Tuesday, 19 August 2014


When it seemed that, without intervention, the Panamanian golden frog (Atelopus zeteki) would become extinct due to a chytrid fungus infection, conservation scientists removed as many of the remaining population as they could, to give the species the best chance of survival in a controlled, fungus-free environment.

Seeds of the world's smallest water lily (Nymphaea thermarum) were collected before the plant's habitat was destroyed forever, to preserve genetic diversity and grow new plants with a view to repopulating similar habitats in the future.

In both these cases, the organisms were saved from their environment before it killed them. It seems rather brutal to gather up all the surviving members of a species and take them away to a terrarium or greenhouse, leaving the ecosystem without a significant component. Some may think this is an interference too far.

These came to mind today, because several of my students from my previous workplace have come to enrol at my new college. I've done the calculations, and this does not leave a lot of students for A-levels at the old place. With declining numbers and support over the years for this qualification in this organisation, the localised extinction of A-levels is imminent. So my students, with my blessing, have moved to a nurturing and supportive habitat, and assured their survival.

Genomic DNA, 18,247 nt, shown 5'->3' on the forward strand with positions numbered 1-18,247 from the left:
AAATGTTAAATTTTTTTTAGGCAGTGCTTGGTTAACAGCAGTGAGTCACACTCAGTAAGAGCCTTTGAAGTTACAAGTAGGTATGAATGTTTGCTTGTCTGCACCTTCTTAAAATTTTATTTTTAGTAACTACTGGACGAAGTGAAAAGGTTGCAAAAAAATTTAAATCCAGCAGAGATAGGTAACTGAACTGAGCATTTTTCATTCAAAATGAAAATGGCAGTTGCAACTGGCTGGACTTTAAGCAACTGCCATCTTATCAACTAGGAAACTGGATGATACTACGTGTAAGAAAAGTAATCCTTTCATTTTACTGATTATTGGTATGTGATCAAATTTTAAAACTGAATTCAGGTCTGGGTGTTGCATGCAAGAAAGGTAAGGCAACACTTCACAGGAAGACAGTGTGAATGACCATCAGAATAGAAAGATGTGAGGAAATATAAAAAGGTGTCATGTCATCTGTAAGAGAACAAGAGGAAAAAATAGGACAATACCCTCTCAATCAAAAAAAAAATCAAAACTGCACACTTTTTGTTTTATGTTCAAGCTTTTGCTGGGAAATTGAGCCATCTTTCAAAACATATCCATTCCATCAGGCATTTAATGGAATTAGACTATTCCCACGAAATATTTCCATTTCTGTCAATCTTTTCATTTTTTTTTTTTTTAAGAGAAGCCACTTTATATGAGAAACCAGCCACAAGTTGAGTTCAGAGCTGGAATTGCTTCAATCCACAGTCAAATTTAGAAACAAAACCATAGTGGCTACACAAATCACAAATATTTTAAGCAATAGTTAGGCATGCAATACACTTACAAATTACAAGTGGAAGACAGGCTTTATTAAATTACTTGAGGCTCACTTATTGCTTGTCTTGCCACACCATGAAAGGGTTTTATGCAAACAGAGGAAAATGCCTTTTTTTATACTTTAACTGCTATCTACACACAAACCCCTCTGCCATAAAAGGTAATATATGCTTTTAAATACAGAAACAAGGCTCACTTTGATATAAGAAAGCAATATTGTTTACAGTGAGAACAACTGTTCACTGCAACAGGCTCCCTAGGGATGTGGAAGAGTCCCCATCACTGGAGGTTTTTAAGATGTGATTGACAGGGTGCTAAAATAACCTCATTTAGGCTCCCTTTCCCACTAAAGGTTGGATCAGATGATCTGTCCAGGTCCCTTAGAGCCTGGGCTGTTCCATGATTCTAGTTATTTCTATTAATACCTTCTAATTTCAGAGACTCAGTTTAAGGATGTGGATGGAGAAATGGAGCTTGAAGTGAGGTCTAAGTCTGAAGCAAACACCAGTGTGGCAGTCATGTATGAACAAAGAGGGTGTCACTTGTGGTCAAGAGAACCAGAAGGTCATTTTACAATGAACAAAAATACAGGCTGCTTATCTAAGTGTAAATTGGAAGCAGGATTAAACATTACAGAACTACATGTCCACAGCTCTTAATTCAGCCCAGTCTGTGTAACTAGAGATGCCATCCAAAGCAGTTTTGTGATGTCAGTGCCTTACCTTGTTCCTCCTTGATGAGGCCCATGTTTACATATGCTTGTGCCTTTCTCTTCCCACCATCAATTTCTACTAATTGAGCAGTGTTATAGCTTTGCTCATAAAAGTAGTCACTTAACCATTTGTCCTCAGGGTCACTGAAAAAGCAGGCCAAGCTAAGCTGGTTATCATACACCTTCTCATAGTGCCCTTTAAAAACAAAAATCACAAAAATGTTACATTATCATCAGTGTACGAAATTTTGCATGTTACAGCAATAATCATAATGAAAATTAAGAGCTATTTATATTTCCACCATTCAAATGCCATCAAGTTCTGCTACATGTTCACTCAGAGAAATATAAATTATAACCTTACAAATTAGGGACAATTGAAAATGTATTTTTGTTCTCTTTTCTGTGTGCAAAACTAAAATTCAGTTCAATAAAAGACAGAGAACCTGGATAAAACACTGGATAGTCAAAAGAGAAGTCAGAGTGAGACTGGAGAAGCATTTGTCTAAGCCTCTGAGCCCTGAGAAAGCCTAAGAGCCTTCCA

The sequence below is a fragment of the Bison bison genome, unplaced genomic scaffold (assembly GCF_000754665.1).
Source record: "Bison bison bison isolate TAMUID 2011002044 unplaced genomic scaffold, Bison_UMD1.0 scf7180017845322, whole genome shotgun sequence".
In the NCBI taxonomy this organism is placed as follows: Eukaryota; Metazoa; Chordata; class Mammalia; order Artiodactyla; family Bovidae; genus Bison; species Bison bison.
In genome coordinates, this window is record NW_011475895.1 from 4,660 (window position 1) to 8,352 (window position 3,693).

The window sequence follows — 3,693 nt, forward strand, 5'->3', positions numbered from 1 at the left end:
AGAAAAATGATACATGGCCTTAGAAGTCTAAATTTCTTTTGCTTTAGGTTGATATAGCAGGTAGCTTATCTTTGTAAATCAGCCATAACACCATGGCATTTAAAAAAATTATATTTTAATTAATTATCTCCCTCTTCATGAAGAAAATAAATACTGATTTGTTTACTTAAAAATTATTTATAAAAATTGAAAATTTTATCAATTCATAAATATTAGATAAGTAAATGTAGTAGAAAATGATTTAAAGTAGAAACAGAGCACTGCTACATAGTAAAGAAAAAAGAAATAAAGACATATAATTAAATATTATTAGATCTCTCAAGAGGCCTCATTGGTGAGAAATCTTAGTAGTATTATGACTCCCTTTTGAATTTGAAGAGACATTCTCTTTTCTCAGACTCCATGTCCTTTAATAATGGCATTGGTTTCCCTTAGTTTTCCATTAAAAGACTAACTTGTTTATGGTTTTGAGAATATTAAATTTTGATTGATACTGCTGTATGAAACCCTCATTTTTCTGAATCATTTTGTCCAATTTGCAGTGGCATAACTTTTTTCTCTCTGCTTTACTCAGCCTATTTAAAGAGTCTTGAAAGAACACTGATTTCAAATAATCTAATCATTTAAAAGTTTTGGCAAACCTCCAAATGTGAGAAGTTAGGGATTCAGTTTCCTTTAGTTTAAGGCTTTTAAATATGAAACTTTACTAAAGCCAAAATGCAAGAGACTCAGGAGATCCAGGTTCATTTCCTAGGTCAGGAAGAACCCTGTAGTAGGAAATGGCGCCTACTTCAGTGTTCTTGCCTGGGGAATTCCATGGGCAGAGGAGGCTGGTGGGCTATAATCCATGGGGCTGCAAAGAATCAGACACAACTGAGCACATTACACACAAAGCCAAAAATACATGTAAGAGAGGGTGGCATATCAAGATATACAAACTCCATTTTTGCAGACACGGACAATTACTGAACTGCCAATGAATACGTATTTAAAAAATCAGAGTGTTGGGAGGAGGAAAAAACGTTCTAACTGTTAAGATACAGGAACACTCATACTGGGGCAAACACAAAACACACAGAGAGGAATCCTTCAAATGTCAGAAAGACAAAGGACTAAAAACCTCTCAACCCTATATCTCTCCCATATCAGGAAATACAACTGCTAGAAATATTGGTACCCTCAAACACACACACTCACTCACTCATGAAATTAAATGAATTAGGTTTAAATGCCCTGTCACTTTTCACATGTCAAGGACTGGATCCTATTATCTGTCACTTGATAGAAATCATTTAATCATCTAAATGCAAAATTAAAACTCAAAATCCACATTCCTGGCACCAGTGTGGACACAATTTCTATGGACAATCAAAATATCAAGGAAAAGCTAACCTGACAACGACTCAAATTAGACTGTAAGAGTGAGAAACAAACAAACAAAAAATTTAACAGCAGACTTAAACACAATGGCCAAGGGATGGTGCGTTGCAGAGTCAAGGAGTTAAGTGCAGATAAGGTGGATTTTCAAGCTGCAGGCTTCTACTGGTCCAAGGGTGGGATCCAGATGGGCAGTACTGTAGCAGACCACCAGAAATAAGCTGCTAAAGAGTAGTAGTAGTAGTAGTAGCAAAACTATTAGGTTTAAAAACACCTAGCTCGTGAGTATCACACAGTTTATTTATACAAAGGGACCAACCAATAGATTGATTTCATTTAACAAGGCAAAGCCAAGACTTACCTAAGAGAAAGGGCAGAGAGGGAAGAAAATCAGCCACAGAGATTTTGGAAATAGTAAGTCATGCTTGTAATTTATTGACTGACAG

At least that's what I keep telling myself when I worry that, in trying to do the best for the students, I have been the one to kill off the qualification I fought so hard to keep going at that place.

Friday, 8 August 2014

Mind The Gap

Given that I have a policy of removing blogs from my RSS reader after six months of inactivity, I suspect that a gap between posts of 11 months might have lost a few readers, but I shall attempt to restart the old blogging machine.

People close to me will know this year has not been particularly easy on a professional level. When you play the Game Of Thrones you win or you die, and it was very nearly the latter. With A-level, Access and HND - all very intensive, high-level courses - plus the "professional challenges" faced on a daily basis (which I do not intend to discuss, but oh boy are you going to find out about them), there was nothing left of me at the end of the day to fulfil even my basic physiological needs. My weight and mental health both took a dive, and I'm sure colleagues got as sick of my sarcastic responses as I did of their constant questions as to what my weight-loss secret was!

But there is light at the end of the tunnel. I interviewed for and was offered a position at another college. With a stronger A-level provision, an established sixth form, and a good track record of Oxbridge applicants, it's in a different league altogether. I will predominantly be teaching A-level, and you have no idea how good that feels. Nearly four years ago I interviewed for a position that was exclusively A-level, and I turned it down because I felt I'd get bored. Now I don't think that's possible. To be able to focus on one subject and one specification and really strive for brilliance in me and my students could be the most fascinating role of my career yet.

The academic year 2003-2004 was absolutely awful. The academic year 2013-2014 has matched it, but for (mostly) different reasons. Ten years ago, I felt broken. Now, I can use the painful memories to help me be a better teacher, friend, wife, daughter and sister. Maybe I'll be able to put this year to similarly good use. To those of you still here, thank you for not getting round to sorting out your RSS feeds!
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